I’ve always found this particular finale to be a creepy and sad way to end a comedy.

And here’s the last weird-not-funny ending to a Laurel and Hardy movie that I can recall.  It’s from their feature film “The Bullfighters” (1945).  

The best of the Laurel and Hardy films were made from 1927 to 1940.  After that date, producer Hal Roach and the team parted ways, and Laurel and Hardy started making movies for 20th Century Fox and MGM.  These later films are not considered  to be among the team’s best.  “The Bullfighters” is one of these.  

In the course of “The Bullfighters” story, an adversary demands that Stan and Ollie must do what he says and, if the two fail, the adversary vows to “skin them alive.”   In the end of this “comedy,” guess what?  Stan and Ollie are shown to be skinned alive.  Their heads and hats and ties remain, perched atop skeletons that walk around.   Ollie tells Stan, “Here’s another nice mess you’ve gotten me into,” and Stan weeps.

This ending is even more freakish and bizarre and morbid than the ending  to “The Bohemian Girl.”

I’m not sure why these otherwise great comedians decided to tack on these weird endings to a handful of their otherwise enjoyable and humorous films.  It’s well-known that Stan was the comedy leader of the team and was deeply involved in the stories and comic routines for each film, so I suspect he had a hand in these fade-out gags.  If these comic bits are any indication, Stan clearly had a dark side.  And yet,  maybe he just wanted to end these particular films with something no one else had tried before. 

If that was Stan’s goal, he succeeded.   No one has tried using these end gags before -- or since!    


  1. Back in the early/mid-1960s in New York, WPIX would normally program an L&H feature when they'd get a Yankees game rained out, which is where I first saw some of the endings, which as a little kid, are particularly disturbing.

    The horse reincarnation gag in "Deuces" is a call-back to an earlier part of the movie where Ollie is talking about wanting to come back as a horse, but to get to the end gag, you still have to kill Ollie in the plane crash. That's a pretty big hurdle for the audience to get over in the 45 or so seconds it takes between the death and the closing gag reveal.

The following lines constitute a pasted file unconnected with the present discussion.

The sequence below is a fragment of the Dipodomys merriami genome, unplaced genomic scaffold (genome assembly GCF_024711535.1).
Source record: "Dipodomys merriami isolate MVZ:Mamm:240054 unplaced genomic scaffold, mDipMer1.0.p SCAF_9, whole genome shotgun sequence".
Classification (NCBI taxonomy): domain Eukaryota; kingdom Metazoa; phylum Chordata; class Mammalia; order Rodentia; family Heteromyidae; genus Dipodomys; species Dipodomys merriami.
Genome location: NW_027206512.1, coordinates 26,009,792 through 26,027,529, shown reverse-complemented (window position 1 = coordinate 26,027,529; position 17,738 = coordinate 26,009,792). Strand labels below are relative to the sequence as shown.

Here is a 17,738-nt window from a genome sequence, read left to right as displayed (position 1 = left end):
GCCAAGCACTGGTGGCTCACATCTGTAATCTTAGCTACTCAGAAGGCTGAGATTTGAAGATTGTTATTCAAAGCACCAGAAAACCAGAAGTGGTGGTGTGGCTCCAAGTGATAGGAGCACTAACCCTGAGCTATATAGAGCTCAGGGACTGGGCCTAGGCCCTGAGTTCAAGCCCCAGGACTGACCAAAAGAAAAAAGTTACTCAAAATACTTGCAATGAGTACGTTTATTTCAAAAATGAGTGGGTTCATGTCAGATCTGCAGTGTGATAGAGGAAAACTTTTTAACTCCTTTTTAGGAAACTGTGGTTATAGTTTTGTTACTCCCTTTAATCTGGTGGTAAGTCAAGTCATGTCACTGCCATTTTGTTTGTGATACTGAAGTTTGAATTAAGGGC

2. Stan Laurel loved these bizarre and "dark" humor type gags and would often try to put them in the films against the wishes of producer Hal Roach. "Flying Deuces," interstingly, wasn't produced by Roach.

  3. As a teenager, I watched Laurel & Hardy silent films on a TV show compilation that aired every night. I liked to over-complicate movements in Laurelishly comical ways.

    I guess I still do sometimes, to amuse/annoy my wife...!

  4. I know I haven't seen all those as a child (or an adult), but the end of "Flying Deuces" is probably my earliest memory of Laurel & Hardy. As J Lee mentioned, the ending refers to an earlier discussion of reincarnation (Stan wants to come back as himself). I don't remember being disturbed by it though.

    Part of the reason for these gags is probably because it's hard to come up with a good ending that is also funny. The many WB cartoons that finish with a character going mad come to mind; arguably worse than a mere physical injury! (Tragedy is easy: after the climax, you can just have the characters comment upon the lessons they've learned, albeit too late. The only way to do that in a comedy would be to mock the idea of a closing tag that features the moral of the story. Hey, somebody ought to try that some time!)

    >"In the feature costume comedy “The Bohemian Girl” (1936), […] Stan has been crushed to the height of a lawn jockey, while Ollie has been stretched on the rack to a new height of about 12 feet. This freakish ending always disturbed me as a kid."